Yes it does.
And pretty much any other taxonomy I can think of.
Sitecore allows you to organise and structure your content in any way you see fit, including the adding of additional metadata to support both internal and external searching and filtering.
A few references, ...
Sitecore will capture information about the request in the analytics, but if you are just sending the data to the 3rd party analytics API you can probably just use the Request.Browser object that is just part of the MVC Controller request.
You could use the following properties
public ActionResult MyRendering()
var os = Request.Browser.Platform;
This is an alternative to the approach you already posted. Keep the approach to the markup that you planned on using with the <h1> wrapped around an <img> with its alt attribute set based on a field on the page item. The difference comes in how you determine if you need to add the <h1> and set the alt attribute or not.
Rather than ...
Additional, If you only want to prevent Google web crawlers from indexing a page, then you need to add below tag on your page, in the same way as Vipin define in his answer -
<meta name="googlebot" content="noindex">
Instead of a meta tag, you can also return an X-Robots-Tag header with a value of either noindex or none in your response. below is an ...
You can manually create robots.txt file and list pages that you want to exclude for search clawlers:
You can use official Sitecore SXA module where you can setup sitemap and many other features: https://doc.sitecore.com/developers/sxa/17/sitecore-experience-accelerator/en/configure-a-sitemap.html.
You can add a field in your Sitecore item template such as add a checkbox field for "Do not Allow Search Engine to Index Page", based on this field value you can render a meta tag in your HTML page head section:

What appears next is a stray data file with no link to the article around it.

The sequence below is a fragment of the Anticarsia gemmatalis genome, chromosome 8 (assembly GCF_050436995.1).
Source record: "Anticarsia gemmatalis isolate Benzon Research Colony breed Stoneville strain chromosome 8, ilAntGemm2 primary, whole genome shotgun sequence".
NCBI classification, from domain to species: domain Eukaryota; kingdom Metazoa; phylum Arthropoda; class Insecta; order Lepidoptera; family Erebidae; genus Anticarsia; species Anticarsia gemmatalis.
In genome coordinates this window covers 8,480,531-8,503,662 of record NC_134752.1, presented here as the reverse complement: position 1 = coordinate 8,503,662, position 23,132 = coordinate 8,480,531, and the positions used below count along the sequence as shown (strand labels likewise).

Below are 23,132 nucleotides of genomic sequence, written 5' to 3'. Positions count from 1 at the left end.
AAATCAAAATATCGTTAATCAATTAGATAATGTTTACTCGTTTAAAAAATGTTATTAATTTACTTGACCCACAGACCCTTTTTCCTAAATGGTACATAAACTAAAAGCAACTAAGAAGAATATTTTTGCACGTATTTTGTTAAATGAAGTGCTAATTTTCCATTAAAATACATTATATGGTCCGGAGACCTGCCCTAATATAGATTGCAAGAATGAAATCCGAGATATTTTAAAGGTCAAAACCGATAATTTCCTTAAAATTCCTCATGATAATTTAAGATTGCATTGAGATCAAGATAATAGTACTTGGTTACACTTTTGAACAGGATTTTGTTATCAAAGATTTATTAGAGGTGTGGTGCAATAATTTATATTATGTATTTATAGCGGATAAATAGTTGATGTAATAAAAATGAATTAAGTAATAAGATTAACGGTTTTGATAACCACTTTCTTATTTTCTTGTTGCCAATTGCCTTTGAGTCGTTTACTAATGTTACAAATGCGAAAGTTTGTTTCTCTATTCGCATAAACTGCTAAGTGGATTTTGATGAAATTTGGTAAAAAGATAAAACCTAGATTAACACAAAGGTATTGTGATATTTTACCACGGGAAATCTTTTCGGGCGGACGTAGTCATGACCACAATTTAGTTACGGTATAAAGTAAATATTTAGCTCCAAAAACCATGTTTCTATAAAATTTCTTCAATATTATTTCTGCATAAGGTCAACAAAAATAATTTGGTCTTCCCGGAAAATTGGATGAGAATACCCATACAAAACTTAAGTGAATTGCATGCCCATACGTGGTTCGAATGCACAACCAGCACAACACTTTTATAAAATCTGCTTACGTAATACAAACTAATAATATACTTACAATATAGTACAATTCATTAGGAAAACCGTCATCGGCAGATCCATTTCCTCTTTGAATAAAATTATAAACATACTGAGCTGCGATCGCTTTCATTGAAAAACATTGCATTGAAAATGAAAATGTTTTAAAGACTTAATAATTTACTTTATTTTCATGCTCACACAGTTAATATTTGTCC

<META NAME="robots" CONTENT="noindex">
you can find more information here
I've implemented a SEO friendly version of a SXA listing page using the search components. What I actually did was creating a custom component that uses the scope defined in SXA to do the search, as well as the pagination from SXA. The output is done with variants so we are reusing lots of SXA stuff.
It's a bit much to show all code here, but lets try to ...
One solution would be to create a custom renderField pipeline processor like this:
public void Process(RenderFieldArgs args)
if (Sitecore.Context.Site.DisplayMode == Sitecore.Sites.DisplayMode.Edit)
var field = Sitecore.Data.Fields.FieldTypeManager.GetField(args....
I'm not a SEO specialist but I was always told that this indeed might be seen as duplicate content. What I do when using ItemLanguageFallback:
Create a canonical url that points towards the original language (so in English that would be the current page but in Korean that would also be the English version)
Create a list of alternate urls to list all ...
While it is possible to implement a solution with physical files, this approach has some disadvantages:
To apply a change you have to physically change a file on the server.
If you have scaled setup with multiple CD server, you would have to apply changes to robots.txt on each of the servers.
In contrary, if you generate robots.txt files on the fly based ...
It's quite difficult to answer this question with certainty as it may be a bit of trial and error, but you can try this rewrite rule
<rule name="1" stopProcessing="true" patternSyntax="ExactMatch">
<match url="xxxx/yyy/page/19/?paged=20" />
<action type="Redirect" url="/aaaa/bbbbb"/>
SXA supports multiple languages Sitemap from SXA 1.6- check the release notes here for more details-
The SEO Sitemaps aggregate all the available sites under a single hostname, and support multiple languages 494598 9788
In your case you can customized the Sitemap XML generator for your SXA version, follow the below steps:
1) Create a new class that ...